Delhi – and how to leave it

Bloomroom Hotel, New Delhi June 14th 2016

My first ever cycle tour, in 1991, started in Bombay (I don’t think it was yet Mumbai, but could be wrong). I was in a shabby hotel, not far from the airport, and spent the first day making a lengthy journey downtown to try to find some maps: in those days, security-conscious India didn’t allow maps with much detail and I was trying, with mixed success, to hunt down state maps for my planned route. Nobody had heard of Google maps. I had never heard of the Internet. A different time.

I fell asleep on the bus back out of the centre and don’t know where I ended up (maybe back at the airport) and don’t remember the details of how I found my way back to my hotel. Very jet-lagged (and not yet having discovered sleep medication), I was awake most of the night, eventually giving up on sleep and starting to put my bike back together in the dimly lit room. Shortly after daylight, I wobbled out into the Bombay traffic with rough directions how to leave the city. It was my first time riding with panniers and a knowledgeable friend had suggested putting the panniers on the front racks since my mountain bike was light at the front. It all felt very strange.

Three hours and a few adventures later, I saw my first greenery. Vibrant greenery, after the dark and dirty shades of the buildings and slum colonies I had ridden past, stopping frequently to reattach my panniers which wanted to jump off the racks at almost every bump. It was all bumps. There was a constant line of black smoke belching trucks passing closely on my right, a not quite so constant line of human turds along the edge of the road, deposited by inhabitants of the Thane slum colony which had no plumbing, to be carried away on the tyres of one of the thousands of passing trucks. It was a fine line I had to ride with clumsy front-pannier steering. But vibrant post-monsoon greenery was a relief; I had made it out of Bombay. And learned my lesson: be wary of riding out of large cities; and if you only have two panniers, put them on the rear rack.


Near Bombary, September 1991.

My second cycle tour, also in India, was in 22 years later in 2013. I flew into Kolkata with my bike (a cheap Trek I’d bought in Bangkok) and caught a bus to Darjeeling, a delightful small hill-station, where I waited a couple of weeks for the monsoon to end before setting off on a ride down the east coast of India. On my third tour, I escaped Delhi by taxi, starting my ride into the hills from Chandigarh; I hadn’t wanted to ride out of Delhi in the summer heat. As it was, my cycle computer showed a temperature of 46 deg C on my first day. My last tour, last summer, was along the north coast of Spain. Facilitated by a coach out of Bilbao.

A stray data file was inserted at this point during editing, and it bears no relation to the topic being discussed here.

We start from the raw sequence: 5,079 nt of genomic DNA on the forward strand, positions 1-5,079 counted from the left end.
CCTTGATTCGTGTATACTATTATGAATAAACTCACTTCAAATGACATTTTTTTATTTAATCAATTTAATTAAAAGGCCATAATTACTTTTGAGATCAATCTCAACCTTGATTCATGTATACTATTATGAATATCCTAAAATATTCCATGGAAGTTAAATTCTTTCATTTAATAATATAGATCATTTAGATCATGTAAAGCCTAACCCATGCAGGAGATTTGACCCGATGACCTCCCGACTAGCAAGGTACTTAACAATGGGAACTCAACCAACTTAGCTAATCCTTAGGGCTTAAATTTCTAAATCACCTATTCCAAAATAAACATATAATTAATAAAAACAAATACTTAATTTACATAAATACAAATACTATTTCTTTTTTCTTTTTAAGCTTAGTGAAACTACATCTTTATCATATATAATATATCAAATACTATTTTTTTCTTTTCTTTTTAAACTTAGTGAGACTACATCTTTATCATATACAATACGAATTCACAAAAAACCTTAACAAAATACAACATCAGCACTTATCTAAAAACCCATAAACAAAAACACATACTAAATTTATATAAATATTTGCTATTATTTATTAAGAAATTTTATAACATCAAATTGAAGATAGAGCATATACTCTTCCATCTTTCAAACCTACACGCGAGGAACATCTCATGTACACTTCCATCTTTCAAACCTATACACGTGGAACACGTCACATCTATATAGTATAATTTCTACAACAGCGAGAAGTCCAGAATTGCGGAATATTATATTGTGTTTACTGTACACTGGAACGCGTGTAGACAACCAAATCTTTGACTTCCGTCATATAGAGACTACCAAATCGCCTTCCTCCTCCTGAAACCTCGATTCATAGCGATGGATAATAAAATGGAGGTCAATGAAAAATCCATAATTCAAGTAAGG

My Bloomroom’s room was on the main street side of the hotel. Constant horns. You quickly get used to it.

Now I am back in Delhi. My plan had been to get a bus or train to Pathankot, 600 km away and close to the hills where my real ride starts. But this plan had been predicated on me being ready for the hills. As it turned out, I hadn’t had any time to get in shape, to do much riding at home, before arriving in India. Should I stick with the plan and find a bus to Pathankot? The hills will be brutal enough with fitness, maybe impassable without. Or I could ride from Delhi, 600 km of extremely flat terrain, but with daily temperatures reaching 40 deg C. It would wake up those sleeping leg muscles. I’m not sure what to do…

I’ll sleep on it and go for a walk in the city tomorrow to gauge the heat.



  1. A slight compromise….train to Ambala Cantt.? Then a small bit of plains legwork, without quite so much lung abuse before the hills…? Good to hear you’re back on the road Dave; as I’ve said before, your bike trips are inspirational for me in about 12 years or so, when my kids have flown the nest…!

    • Those twelve years will fly by!

      There is a bit of hassle associated with the train journeys: a few hours getting a ticket from the foreign tourist quota, then a couple more getting the bike aboard as luggage, and then keeping an eye on all my other stuff on the train. Certainly doable but in that case I’d probably want to take the train all the way to Pathankot, the last stop before the hills. (It’s Sach Pass that I’m heading for first. It is open early this year.) I think I’m a bit in shock – back in India, out of shape from surgery earlier this year, and it’s hot – and that makes everything seem harder than it probably is. Once I get going, it’ll work out. I do feel it’s train all the way or ride all the way. But I’ll give it thought and see how I feel in the morning.

      Thanks for your feedback and support :)

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